Wicklow man makes his mark as race for places on the plane to Japan now nears its endgame
We wouldn't dwell normally on the unfairness of professional sport but as we near the end of the warm-up series, and with it the issuing of plane tickets for the World Cup, it's hard to pass this point without acknowledging the glaring disconnect between having to perform at the top of your game when the season hasn't even started and your preparation is for something to come later.
So Jack Conan ran out in the Principality weighed down by a couple of things: all of the above; plus the pressure induced by the awfulness of the Irish display in Twickenham. That's a fair amount of information to process when people are trying to knock you into the middle of next week.
"Yeah because if you go out and have a shocker then you probably will be getting a phone call - like I say, I don't know whether that will be a good or a bad thing!" the 27-year-old says.
"If you go out and underperform in this one then I think it makes decisions easier or harder, depending on where you stand in the rankings.
"I don't think anyone was looking past this game though. It was all about proving to ourselves that as bad as we thought we were last week, we've a lot more to show than what we put out against England."That much was acknowledged by Warren Gatland after the game. Well, sort of. It would have suited the Wales coach to sign off the Cardiff leg of his farewell tour with a win against the country he most likes beating - he claims that to be England, but is unconvincing.
So in the same sentence that he acknowledged the efficiency of the Irish set-piece and defence against Wales - vastly improved on what happened against England - he highlighted the absence of stress on his players in dealing with the Irish attack.
The shape of that attack has long been an issue. It was significant that the two Welsh tries came from stressing the Irish defence in their own 22 until the door opened wide enough to barge through it. Yes, Ireland scored three tries and won the game, but none reflected well on Ireland's ability to manipulate the Welsh defence. The penalty try was the result of the set scrum superiority; the other two down to good counter-attack and the awesome finishing rate of Jacob Stockdale.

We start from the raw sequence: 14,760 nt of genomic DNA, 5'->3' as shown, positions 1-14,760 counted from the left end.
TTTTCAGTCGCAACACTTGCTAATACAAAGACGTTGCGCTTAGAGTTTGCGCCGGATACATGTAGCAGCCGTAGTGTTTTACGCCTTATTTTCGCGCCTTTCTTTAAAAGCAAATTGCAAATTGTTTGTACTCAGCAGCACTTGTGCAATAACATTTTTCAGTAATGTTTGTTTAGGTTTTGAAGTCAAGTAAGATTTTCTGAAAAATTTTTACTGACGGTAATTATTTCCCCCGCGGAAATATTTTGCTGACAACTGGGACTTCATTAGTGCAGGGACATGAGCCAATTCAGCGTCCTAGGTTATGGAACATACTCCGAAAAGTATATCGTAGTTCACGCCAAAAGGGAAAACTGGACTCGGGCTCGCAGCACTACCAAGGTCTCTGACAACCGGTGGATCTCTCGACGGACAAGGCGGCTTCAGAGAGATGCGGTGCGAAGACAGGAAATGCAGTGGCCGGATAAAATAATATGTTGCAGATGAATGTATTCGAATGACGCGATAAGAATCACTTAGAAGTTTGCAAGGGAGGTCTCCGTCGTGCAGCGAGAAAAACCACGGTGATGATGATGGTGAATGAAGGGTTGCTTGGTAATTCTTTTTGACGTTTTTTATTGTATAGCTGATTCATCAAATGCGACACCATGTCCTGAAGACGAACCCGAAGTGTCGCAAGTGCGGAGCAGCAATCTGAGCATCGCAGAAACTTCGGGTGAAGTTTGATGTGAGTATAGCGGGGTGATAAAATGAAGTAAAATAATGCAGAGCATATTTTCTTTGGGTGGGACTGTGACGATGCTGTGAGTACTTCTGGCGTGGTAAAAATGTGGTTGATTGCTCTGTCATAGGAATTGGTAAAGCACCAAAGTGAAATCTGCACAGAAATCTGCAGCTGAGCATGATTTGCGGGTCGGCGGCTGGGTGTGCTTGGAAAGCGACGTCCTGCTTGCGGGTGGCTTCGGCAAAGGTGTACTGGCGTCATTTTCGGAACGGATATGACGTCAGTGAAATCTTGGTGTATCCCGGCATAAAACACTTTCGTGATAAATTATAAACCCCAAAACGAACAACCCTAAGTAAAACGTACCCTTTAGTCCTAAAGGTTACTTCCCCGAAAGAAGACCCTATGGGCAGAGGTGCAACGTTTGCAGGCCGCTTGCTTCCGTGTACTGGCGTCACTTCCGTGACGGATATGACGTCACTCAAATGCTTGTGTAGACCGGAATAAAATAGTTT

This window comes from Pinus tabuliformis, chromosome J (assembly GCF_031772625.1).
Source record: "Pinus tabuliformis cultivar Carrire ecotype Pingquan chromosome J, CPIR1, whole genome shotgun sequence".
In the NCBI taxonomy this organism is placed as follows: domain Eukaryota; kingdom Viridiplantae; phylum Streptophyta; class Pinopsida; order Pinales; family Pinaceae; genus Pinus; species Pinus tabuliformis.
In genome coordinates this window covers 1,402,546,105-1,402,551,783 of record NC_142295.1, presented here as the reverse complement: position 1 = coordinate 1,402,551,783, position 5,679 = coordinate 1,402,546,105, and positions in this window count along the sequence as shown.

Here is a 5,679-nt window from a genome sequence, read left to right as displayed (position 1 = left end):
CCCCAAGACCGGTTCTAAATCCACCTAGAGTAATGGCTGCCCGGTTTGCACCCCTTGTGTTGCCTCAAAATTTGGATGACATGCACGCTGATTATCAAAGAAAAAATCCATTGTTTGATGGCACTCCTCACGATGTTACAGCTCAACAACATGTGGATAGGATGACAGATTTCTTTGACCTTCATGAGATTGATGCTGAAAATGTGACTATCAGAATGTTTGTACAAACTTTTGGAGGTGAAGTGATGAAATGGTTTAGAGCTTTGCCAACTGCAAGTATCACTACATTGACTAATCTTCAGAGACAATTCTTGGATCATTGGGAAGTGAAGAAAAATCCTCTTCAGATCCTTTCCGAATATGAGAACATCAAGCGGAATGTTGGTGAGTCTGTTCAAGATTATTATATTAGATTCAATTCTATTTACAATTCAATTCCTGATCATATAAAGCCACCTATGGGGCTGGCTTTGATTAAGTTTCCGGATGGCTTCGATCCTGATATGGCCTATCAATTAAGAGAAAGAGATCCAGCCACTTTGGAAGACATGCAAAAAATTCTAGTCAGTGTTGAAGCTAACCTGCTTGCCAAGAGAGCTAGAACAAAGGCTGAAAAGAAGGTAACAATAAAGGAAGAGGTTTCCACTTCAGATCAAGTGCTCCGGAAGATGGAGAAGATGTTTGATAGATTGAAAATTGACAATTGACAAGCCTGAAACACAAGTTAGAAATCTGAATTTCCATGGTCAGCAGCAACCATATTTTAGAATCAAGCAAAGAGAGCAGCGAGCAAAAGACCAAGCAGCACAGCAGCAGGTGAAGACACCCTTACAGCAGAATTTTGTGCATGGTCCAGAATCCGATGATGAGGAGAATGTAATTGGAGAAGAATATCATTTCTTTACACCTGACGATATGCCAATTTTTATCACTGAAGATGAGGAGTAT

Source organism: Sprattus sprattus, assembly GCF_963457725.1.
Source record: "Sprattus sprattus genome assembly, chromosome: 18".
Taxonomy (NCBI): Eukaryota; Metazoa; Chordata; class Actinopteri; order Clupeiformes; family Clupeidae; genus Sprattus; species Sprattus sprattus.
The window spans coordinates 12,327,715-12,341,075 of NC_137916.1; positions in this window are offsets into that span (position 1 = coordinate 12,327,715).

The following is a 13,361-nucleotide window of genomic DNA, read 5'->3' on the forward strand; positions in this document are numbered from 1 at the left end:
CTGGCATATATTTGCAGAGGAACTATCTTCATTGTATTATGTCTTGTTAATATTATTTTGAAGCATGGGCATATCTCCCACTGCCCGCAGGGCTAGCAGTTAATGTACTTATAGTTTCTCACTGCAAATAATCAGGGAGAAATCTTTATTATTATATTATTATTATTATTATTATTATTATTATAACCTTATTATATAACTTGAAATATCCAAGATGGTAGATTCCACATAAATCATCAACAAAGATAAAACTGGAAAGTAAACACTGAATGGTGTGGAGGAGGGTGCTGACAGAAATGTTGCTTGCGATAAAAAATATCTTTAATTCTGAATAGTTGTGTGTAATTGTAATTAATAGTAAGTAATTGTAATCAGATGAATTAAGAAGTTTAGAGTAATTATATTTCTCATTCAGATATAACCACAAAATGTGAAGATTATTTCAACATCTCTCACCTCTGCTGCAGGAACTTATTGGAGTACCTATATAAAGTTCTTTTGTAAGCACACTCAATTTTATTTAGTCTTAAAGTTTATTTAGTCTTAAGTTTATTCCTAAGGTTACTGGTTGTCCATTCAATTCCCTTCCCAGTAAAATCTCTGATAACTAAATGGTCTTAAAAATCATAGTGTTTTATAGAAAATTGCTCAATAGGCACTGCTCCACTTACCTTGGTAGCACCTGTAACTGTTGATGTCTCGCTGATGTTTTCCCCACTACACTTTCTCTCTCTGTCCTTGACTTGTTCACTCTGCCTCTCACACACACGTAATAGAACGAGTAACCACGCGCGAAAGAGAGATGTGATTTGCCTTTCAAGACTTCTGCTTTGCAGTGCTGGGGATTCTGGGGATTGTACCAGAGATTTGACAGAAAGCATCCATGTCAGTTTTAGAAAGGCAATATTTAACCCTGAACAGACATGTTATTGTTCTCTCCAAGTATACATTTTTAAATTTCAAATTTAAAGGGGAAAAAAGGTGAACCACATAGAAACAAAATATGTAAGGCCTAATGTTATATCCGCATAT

Interestingly, the Irish aerial game has for the moment been parked as an attacking weapon, and struggles defensively. All of which highlights the stunted nature of the other front-foot stuff.
Conan's role in changing that could be significant. Yet he is touch and go for inclusion in the squad of 31, the announcement of which for some reason is being delayed until next Sunday. It might make more sense to get that chore out of the way and spare the coach grief of trying to keep it under wraps. That way he could apply himself to getting more from his attack, which would benefit from having Conan at No 8. It was a reasonable return from him in Cardiff.
"First game back is always difficult," Conan says. "I hadn't got the opportunity to play and my first outing was a little bit slow at times. I'm glad I got through 80 minutes, I felt pretty fit.
"I thought I made some good collisions. I probably would have liked to carry a bit more but I thought across the pack, there weren't huge numbers. Obviously, Killer (Dave Kilcoyne) had a fantastic 45 minutes before he came off and he dominated the carrying stats but other than that, I think everyone was pretty low.
"I don't think I'm the outlier in the sense that I didn't carry as much as I would have liked. That was the way the game went. I slipped off one tackle early on, which was frustrating, but I think it's just blowing the cobwebs off and I'll be better for it next week, please God, we'll have to wait and see. I'm happy to come through fit and fine, a few mistakes, a bit rusty, but I feel like it won't take me long to pick up where I left off."